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Your Finger Holds the Key: Biometrics and Passkeys Explained

How biometrics and passkeys can revolutionize your data security

Arthur Gaplanyan


We all know how crucial it is to keep our data safe, whether it’s our business secrets or just personal info. Love them or hate them, passwords have always been the way to keep your data secure. And password managers have long been the solution to poor password habits.

But now there’s newer technology, in the form of biometrics and passkeys. So the question is, are passwords still the best choice for securing our information or should we embrace the newer technologies?

According to a recent survey, about 25% of people opt for biometrics like fingerprints. Maybe you are surprised as much as I am at this statistic, since it’s a relatively small fraction of the total and I anticipated it to be higher.

Equally surprising is that about 21% of the people surveyed would rather stick with traditional passwords instead of using biometrics.

Caveat; these are the US numbers. There are UK numbers that are slightly higher and lower at 27% and 19% respectively. But the ballpark is still about the same for both.

Why the hesitation with biometrics?

It’s understandable—data privacy and security are major concerns for everyone.

So, let’s delve a bit deeper into the details.

So, what exactly are biometrics, and why should we consider them a more secure alternative to passwords?

What Are Biometrics?

Biometrics use your unique physical or behavioral traits—like your fingerprints, face, or even your eye scan—to verify your identity. Unlike passwords, which can be forgotten, stolen, or cracked, biometrics bring a whole new level of security to the table.

The Benefits of Biometrics

Biometrics are a powerful weapon in the fight against cyber threats. They’re not only harder to copy than passwords but also offer unparalleled convenience. No more struggling to remember a jumbled mess of letters and numbers—just a quick scan of your fingerprint or face, and you’re good to go.

Security Concerns of Biometrics

As stated, there are a number of people who do not like the idea of using biometrics for security. This can be a valid concern in security, as a breach of biometric data that can’t change would be significantly more damaging than a breach of passwords that can be changed.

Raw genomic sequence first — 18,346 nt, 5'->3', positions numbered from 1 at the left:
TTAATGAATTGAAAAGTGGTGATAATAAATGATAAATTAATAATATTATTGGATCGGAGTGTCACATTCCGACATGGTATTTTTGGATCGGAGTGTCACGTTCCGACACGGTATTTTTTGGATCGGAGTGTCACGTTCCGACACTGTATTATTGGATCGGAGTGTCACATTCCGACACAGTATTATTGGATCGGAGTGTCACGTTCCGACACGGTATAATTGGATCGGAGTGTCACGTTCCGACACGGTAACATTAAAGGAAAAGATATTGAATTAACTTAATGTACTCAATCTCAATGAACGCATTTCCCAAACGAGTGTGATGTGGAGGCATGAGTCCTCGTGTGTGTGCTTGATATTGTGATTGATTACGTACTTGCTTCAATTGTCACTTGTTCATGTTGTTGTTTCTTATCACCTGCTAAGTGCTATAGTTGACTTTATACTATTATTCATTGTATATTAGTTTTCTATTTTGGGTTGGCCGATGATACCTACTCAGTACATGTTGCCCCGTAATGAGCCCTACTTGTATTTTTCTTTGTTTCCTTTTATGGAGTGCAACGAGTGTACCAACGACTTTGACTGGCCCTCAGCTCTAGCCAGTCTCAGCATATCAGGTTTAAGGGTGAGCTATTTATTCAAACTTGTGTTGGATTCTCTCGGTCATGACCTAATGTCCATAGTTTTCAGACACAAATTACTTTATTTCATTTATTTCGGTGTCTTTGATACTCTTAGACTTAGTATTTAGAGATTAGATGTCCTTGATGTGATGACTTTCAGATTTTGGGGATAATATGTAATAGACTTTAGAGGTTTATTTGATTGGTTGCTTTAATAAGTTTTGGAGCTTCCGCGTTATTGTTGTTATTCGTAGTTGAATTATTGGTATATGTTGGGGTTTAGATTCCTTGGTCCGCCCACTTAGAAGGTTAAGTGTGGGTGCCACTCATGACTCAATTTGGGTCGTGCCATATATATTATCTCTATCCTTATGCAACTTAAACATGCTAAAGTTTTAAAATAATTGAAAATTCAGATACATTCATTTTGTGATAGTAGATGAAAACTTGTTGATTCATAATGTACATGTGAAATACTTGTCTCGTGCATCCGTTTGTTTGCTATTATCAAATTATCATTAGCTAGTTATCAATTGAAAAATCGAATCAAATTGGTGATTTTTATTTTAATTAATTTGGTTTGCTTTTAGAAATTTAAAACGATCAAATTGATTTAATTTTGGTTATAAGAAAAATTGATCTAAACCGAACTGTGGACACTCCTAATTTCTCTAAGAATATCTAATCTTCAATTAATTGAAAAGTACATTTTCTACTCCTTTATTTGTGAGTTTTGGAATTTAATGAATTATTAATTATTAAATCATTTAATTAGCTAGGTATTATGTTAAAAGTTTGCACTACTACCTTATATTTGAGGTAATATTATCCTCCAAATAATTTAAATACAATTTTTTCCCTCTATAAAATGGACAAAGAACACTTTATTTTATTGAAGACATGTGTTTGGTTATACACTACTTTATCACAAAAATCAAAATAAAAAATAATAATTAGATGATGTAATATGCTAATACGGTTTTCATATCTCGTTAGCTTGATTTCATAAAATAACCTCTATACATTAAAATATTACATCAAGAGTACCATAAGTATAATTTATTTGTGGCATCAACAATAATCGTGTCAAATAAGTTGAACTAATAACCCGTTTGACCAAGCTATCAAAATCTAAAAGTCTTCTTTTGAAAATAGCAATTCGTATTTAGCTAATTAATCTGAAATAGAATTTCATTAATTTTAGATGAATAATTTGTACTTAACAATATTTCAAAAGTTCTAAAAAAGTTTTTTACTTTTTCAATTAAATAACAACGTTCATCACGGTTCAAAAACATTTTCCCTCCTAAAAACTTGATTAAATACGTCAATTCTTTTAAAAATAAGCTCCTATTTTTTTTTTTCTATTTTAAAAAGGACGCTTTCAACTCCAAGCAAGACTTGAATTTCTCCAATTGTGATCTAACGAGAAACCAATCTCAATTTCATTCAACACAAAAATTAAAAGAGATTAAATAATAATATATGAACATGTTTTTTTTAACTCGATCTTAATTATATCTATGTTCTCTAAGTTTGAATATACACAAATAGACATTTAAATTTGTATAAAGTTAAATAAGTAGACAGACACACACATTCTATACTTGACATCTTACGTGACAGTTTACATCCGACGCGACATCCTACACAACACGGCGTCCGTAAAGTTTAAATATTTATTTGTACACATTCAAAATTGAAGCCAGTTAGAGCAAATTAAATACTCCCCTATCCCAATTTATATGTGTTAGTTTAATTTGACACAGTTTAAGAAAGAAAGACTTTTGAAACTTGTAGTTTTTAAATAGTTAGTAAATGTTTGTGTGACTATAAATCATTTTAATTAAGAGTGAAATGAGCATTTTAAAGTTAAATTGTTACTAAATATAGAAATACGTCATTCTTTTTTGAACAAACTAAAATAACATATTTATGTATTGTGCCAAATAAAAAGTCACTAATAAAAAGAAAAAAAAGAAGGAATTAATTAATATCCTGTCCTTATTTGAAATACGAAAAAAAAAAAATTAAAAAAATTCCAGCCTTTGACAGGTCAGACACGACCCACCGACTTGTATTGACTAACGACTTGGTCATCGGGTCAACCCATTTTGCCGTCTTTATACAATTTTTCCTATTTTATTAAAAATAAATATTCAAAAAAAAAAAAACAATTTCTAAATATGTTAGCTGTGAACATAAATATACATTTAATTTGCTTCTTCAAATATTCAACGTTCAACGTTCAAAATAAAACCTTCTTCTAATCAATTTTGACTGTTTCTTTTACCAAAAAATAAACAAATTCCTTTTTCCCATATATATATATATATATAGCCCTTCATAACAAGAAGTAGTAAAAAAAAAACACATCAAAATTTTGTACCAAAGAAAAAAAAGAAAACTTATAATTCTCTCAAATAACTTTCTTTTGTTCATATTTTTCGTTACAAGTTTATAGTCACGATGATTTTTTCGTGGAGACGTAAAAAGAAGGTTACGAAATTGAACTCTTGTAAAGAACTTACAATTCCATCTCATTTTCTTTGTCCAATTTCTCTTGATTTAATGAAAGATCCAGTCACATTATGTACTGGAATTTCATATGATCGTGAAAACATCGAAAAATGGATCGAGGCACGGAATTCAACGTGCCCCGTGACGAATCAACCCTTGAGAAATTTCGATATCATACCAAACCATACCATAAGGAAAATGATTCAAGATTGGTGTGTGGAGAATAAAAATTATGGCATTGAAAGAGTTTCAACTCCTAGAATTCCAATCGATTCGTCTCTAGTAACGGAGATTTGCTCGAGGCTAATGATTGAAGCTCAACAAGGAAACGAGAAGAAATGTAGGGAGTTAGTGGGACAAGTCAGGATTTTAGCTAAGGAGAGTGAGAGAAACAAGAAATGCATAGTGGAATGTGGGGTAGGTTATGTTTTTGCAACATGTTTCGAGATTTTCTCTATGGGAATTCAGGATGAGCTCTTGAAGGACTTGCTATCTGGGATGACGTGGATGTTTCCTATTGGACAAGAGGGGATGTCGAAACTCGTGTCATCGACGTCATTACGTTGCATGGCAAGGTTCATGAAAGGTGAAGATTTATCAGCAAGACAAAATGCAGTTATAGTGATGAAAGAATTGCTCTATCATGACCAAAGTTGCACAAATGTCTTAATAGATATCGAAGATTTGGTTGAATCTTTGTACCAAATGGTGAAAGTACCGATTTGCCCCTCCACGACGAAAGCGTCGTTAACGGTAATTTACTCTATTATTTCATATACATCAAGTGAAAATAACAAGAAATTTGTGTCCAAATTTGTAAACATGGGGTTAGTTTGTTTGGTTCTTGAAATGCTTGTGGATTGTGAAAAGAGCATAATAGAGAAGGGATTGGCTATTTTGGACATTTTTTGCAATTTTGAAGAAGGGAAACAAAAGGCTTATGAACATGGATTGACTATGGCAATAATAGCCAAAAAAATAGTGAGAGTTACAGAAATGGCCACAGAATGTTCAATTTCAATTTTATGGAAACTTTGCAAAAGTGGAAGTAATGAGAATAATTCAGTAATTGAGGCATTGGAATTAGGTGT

However, that’s usually not even an issue. It all depends on where the biometric data is stored and processed. For the most part in this discussion, we are probably all thinking about our phones and their fingerprint scanners or facial recognition features.

That data should be stored, encrypted, and processed all locally on your device. There really isn’t a way to breach that without getting a hold of the phone itself and having significant resources to help with the task.

For the most part, you don’t have anything to worry about with using biometrics on your phone.

Finger Scanner

Still Not Sold on Biometrics?

If you’re not convinced about biometrics just yet, there’s another option: Passkeys.

We’ve written about Passkeys for a few years now, with the last time being when Google rolled out their Passkey program.

Passkeys offer an alternative to traditional passwords. They use special codes unique to each person and are tough to phish (that’s when someone tries to trick you into giving away your login credentials).

By combining biometrics with passkeys, you can significantly enhance your business’s security without complicating your staff’s lives. In fact, most people find biometrics and passkeys easier to use than passwords.

What’s holding up Passkey adoption?

A few things are holding up the progress of Passkeys.

One is awareness. I’m not sure if you’re even aware or not that passkeys are even an option (hence informative blogs like this one).

Another is infrastructure. It takes time and money to implement the use of Passkeys, especially if you need to ensure that they work with legacy systems and software. That’s the reason we’ve really only seen Big Tech roll out support so far.

Speaking of Big Tech, I’ll criticize them for how they are rolling things out as well. True, Apple, Google, and Microsoft are all in support of passwordless authentication, but they seem to be implementing it in a “walled garden” state. Meaning, while in theory all passkeys are built on the same standard (called WebAuthn), there seems to be limitations, or at the very least a lack of smoothness in the use between companies.

All of this has already gotten better within the last year, so I am confident it will all get there in time.

The Future of Authentication

Passwords may have served us well in the past, but it’s time to embrace new, safer methods of authentication.

Need help implementing biometrics, passkeys, or best practice security? We’re here to assist—get in touch with us today.